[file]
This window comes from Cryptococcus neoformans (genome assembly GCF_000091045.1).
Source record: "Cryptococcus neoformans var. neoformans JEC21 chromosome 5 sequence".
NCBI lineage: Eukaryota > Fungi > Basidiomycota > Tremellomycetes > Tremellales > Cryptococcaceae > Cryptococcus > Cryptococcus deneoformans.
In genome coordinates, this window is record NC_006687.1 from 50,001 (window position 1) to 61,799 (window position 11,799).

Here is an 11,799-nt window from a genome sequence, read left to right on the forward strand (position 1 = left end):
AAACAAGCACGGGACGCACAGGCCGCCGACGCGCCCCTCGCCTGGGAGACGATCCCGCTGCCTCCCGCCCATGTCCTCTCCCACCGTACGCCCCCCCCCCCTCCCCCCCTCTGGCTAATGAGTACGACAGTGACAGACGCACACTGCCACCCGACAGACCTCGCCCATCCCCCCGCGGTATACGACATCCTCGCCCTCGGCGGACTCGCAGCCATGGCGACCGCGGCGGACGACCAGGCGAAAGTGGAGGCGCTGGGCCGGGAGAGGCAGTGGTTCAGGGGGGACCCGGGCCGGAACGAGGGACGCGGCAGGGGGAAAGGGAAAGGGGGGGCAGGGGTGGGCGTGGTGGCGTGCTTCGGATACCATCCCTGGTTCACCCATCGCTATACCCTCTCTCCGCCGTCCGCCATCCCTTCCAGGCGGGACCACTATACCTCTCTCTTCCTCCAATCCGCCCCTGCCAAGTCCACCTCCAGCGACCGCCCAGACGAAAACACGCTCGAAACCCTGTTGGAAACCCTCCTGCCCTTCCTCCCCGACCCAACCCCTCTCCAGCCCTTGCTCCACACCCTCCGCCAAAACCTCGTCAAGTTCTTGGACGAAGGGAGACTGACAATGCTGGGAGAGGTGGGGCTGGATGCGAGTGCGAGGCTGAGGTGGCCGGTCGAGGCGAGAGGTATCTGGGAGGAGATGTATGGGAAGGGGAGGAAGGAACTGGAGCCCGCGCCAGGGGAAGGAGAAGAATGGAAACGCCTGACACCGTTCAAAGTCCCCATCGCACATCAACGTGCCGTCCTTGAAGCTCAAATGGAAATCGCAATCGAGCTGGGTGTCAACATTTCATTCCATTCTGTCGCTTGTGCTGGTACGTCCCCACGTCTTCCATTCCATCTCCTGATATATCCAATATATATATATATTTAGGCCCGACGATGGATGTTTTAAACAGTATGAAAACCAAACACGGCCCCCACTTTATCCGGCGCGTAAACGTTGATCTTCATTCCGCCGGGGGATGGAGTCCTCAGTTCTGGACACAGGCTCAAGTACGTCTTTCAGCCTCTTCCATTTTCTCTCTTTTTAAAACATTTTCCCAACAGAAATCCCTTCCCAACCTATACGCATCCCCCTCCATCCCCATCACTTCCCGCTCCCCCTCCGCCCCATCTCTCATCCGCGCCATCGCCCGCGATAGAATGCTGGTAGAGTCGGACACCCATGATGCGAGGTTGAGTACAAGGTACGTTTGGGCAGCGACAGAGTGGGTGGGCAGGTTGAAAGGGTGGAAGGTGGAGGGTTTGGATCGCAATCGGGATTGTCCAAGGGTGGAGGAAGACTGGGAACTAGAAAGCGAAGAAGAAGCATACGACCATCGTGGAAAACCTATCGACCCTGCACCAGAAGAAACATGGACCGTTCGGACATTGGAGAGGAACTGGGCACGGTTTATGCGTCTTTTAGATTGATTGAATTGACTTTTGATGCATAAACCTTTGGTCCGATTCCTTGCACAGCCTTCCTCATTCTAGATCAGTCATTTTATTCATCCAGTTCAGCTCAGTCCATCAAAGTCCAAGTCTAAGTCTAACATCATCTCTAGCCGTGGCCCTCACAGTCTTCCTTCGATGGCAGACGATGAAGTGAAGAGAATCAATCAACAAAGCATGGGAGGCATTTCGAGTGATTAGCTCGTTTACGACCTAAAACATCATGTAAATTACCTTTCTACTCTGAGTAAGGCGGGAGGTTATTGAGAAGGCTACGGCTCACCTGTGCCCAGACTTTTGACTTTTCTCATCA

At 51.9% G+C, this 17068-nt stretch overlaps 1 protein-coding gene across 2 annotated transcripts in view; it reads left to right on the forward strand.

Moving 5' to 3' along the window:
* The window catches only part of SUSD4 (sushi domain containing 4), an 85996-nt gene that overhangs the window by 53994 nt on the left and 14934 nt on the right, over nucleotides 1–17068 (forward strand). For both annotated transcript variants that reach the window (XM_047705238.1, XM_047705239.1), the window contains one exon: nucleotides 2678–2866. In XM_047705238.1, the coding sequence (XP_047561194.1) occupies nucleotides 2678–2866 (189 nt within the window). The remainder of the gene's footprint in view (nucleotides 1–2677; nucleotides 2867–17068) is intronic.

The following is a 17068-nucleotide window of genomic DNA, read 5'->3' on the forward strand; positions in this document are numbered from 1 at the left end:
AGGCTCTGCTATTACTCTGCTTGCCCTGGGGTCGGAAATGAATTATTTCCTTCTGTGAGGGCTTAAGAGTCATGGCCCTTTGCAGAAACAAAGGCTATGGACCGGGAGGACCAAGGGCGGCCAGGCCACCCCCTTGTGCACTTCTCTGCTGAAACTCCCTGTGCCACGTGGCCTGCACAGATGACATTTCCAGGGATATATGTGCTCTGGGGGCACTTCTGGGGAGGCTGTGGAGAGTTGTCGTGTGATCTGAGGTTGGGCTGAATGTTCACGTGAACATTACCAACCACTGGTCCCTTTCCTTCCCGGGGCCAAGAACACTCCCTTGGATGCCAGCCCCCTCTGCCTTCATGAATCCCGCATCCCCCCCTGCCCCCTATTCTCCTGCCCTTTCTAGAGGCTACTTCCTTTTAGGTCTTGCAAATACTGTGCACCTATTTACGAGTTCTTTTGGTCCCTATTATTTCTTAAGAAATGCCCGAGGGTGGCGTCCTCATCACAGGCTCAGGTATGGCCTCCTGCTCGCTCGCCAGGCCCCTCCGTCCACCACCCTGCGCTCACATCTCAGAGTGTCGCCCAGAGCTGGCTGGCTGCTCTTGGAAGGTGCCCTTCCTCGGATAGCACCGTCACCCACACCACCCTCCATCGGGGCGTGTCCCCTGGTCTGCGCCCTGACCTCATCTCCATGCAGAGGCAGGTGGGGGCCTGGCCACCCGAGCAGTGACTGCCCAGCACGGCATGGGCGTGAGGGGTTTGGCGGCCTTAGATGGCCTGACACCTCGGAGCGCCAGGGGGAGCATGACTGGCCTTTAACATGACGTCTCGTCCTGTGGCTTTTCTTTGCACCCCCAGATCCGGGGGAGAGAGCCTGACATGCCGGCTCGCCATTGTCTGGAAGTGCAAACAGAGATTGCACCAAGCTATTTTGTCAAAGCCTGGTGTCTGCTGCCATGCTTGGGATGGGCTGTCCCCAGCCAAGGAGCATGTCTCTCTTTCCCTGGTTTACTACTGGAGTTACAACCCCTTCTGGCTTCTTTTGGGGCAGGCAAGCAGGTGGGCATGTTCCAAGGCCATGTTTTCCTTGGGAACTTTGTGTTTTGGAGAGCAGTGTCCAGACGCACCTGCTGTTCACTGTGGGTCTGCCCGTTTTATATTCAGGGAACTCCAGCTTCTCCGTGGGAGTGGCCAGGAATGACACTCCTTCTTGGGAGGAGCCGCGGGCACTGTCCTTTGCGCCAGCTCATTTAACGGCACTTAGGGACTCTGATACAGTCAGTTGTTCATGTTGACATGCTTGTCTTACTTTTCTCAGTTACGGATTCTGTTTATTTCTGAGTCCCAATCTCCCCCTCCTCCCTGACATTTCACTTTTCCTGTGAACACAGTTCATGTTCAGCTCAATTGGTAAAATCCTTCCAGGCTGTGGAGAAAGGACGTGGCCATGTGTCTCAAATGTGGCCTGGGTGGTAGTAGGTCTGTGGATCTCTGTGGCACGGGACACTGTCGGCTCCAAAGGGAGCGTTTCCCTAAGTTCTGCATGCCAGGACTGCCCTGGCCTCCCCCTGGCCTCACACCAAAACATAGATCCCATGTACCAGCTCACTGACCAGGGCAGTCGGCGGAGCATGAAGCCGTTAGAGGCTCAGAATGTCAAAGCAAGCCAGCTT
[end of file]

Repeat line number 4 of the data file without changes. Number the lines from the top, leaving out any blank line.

In genome coordinates, this window is record NC_006687.1 from 50,001 (window position 1) to 61,799 (window position 11,799).